Biggest competition for Windows tablets? Other Windows tablets

Companies producing tablets know they must compete with the iPad and with Android tablets. The strategy Microsoft has taken for upcoming Windows tablets may have the platform competing with itself.
Written by James Kendrick, Contributor

Microsoft knocked down the screens concealing the Windows on ARM (WOA) version of Windows 8 that will become the mobile version of the platform. While expected to power tablets specifically, we will eventually see WOA on laptops and other mobile devices. Microsoft's approach to WOA is a good one as a mobile OS needs to be built from the ground up for mobile usage. Special apps are needed to fully leverage the tablet form, and the requirement that WOA apps be written specifically for that is a good thing.

While building a true mobile platform from scratch is a good thing, making it part of the Windows family may end up creating mass confusion in the marketplace. Companies building WOA tablets may find themselves not only competing with the iPad and the army of Android tablets in the market, they may end up competing very heavily with tablets running real Windows 8.

The strategy of making Windows 8 an OS that will handle all types of computing (at least in name) will end up creating competition within the platform that will be fun to watch. Imagine ads for some whiz-bang Intel tablets running Windows 8 with its distinctive Metro interface, making fun of that ARM tablet (with the exact same interface) that "can't run all of the apps you depend on". Never mind that those apps are legacy Windows apps that don't take advantage of the tablet form, at least you can run them on this tablet over here if you want. Why restrict what you can do with that "entry-level" tablet over there when the sky's the limit with this super tablet?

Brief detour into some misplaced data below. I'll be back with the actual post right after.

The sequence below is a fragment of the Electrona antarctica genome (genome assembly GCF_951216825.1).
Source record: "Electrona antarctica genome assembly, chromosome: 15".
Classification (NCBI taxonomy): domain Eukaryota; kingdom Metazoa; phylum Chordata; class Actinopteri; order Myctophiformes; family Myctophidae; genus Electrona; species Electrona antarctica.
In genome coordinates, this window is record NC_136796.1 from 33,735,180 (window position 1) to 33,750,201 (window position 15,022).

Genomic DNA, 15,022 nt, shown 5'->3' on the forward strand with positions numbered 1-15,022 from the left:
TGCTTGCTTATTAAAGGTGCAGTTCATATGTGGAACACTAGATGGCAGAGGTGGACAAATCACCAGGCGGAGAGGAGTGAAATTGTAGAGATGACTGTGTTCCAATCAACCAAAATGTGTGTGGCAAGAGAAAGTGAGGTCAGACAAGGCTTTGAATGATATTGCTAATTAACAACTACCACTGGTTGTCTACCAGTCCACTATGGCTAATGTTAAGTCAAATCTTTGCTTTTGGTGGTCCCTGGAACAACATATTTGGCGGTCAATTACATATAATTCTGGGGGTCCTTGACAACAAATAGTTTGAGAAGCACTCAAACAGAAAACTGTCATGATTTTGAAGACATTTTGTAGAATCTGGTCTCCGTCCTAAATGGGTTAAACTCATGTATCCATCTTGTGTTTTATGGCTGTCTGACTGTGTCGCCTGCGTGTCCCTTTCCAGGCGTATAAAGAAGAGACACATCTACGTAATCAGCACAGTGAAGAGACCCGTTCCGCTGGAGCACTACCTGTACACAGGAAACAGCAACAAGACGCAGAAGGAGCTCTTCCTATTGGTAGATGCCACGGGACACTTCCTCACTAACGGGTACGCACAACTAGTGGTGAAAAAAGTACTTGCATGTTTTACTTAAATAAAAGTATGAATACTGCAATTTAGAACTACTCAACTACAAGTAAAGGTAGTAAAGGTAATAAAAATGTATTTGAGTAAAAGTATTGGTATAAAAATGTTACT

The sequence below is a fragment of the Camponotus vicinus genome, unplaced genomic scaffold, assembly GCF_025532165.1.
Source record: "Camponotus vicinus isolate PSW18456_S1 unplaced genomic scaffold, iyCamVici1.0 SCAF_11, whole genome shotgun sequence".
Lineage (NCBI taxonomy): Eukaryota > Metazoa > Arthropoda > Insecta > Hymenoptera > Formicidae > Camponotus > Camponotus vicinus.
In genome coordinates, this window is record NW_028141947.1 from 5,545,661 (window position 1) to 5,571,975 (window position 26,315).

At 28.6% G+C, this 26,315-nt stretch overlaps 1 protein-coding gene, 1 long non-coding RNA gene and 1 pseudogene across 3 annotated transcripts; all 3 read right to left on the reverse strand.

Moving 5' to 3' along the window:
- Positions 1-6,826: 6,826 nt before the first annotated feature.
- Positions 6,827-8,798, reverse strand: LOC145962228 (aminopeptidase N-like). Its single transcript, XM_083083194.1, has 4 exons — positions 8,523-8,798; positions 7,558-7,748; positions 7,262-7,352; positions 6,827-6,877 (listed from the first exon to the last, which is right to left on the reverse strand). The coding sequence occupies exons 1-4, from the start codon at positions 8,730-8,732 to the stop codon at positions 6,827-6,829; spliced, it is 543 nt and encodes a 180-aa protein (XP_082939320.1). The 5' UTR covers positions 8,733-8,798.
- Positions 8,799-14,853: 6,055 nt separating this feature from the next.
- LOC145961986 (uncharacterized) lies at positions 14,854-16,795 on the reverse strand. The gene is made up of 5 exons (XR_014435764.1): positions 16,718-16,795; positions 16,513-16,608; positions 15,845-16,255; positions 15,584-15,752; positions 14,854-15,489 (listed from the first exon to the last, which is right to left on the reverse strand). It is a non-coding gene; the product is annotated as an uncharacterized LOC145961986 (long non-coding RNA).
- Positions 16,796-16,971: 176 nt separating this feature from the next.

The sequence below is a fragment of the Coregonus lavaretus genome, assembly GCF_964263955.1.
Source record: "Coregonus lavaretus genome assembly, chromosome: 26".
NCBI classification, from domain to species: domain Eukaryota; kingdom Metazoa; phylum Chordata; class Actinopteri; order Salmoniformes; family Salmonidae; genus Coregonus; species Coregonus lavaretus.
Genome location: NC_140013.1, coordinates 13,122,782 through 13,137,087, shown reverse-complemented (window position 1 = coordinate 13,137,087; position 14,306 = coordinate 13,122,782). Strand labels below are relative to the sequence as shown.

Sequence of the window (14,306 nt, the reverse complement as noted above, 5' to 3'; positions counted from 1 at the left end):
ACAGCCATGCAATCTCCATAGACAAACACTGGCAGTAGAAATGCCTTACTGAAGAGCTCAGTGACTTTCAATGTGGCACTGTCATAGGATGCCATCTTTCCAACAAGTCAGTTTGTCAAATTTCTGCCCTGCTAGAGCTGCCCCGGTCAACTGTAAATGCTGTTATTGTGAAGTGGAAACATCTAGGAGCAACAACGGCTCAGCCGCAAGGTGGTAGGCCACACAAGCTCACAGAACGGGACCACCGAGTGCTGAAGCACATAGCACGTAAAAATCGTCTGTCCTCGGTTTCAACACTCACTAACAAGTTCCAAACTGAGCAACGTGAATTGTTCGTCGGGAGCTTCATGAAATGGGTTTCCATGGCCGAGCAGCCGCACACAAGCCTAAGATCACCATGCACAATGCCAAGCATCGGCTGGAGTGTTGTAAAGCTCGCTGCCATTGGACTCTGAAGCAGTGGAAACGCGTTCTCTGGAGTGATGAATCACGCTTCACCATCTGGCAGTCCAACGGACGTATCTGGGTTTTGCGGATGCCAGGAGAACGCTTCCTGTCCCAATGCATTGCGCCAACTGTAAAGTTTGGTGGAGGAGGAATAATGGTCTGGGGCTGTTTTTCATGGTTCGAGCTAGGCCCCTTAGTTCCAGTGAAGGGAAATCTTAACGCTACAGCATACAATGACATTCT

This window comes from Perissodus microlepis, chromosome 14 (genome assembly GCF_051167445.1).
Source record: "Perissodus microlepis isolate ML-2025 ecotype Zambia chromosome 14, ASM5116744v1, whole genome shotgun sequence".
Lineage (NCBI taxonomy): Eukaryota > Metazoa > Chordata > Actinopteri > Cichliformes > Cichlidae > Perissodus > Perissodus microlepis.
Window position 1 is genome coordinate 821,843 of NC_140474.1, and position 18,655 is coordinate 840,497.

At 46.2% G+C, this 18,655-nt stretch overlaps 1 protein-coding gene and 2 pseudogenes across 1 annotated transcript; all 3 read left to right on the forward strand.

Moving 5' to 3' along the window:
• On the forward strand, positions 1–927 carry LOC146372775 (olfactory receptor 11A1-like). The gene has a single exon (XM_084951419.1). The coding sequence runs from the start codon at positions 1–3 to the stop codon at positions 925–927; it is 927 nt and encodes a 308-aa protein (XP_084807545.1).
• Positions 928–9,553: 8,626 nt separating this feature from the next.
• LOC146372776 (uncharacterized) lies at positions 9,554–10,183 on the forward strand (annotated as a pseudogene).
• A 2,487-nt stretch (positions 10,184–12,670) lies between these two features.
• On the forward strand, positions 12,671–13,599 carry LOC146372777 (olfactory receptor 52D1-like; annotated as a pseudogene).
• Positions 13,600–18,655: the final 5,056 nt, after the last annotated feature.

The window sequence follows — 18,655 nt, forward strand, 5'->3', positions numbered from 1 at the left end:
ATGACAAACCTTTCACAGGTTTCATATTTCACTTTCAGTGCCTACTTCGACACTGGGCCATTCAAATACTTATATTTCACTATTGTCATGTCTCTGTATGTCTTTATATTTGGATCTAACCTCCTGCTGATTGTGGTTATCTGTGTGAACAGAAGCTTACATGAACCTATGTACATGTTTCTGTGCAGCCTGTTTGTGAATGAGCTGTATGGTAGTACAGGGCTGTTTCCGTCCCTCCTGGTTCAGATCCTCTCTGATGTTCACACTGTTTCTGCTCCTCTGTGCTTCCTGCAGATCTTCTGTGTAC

See also: Windows 8 on ARM to 'include' some Office 15 apps; Windows 8 on ARM to launch simultaneously with Windows 8 on Intel; Microsoft gets it right with Windows 8 on ARM, and why Apple should be worried

This will confuse the average consumer shopping for a tablet, and will end up creating a tiered field of Windows tablets. You will have those ARM tablets that can only run special apps at the lower end of the market. Then you'll have tablets with Intel inside that can do anything you do on a desktop plus run Metro apps. This will result in public perception that WOA is Windows Lite, Intel is powerful even on tablets, and pricing will be affected.

Don't believe for a minute that consumers will pay as much for a WOA tablet with its restrictions as they will for an Intel tablet with real Windows 8. That will result in Intel tablets selling for higher prices than those little WOA things. This will backfire as expensive tablets of any ilk do not sell well in today's market. Rather than competing with the other platforms, Windows tablets will end up competing largely with other Windows tablets. Mass confusion in the market will result.

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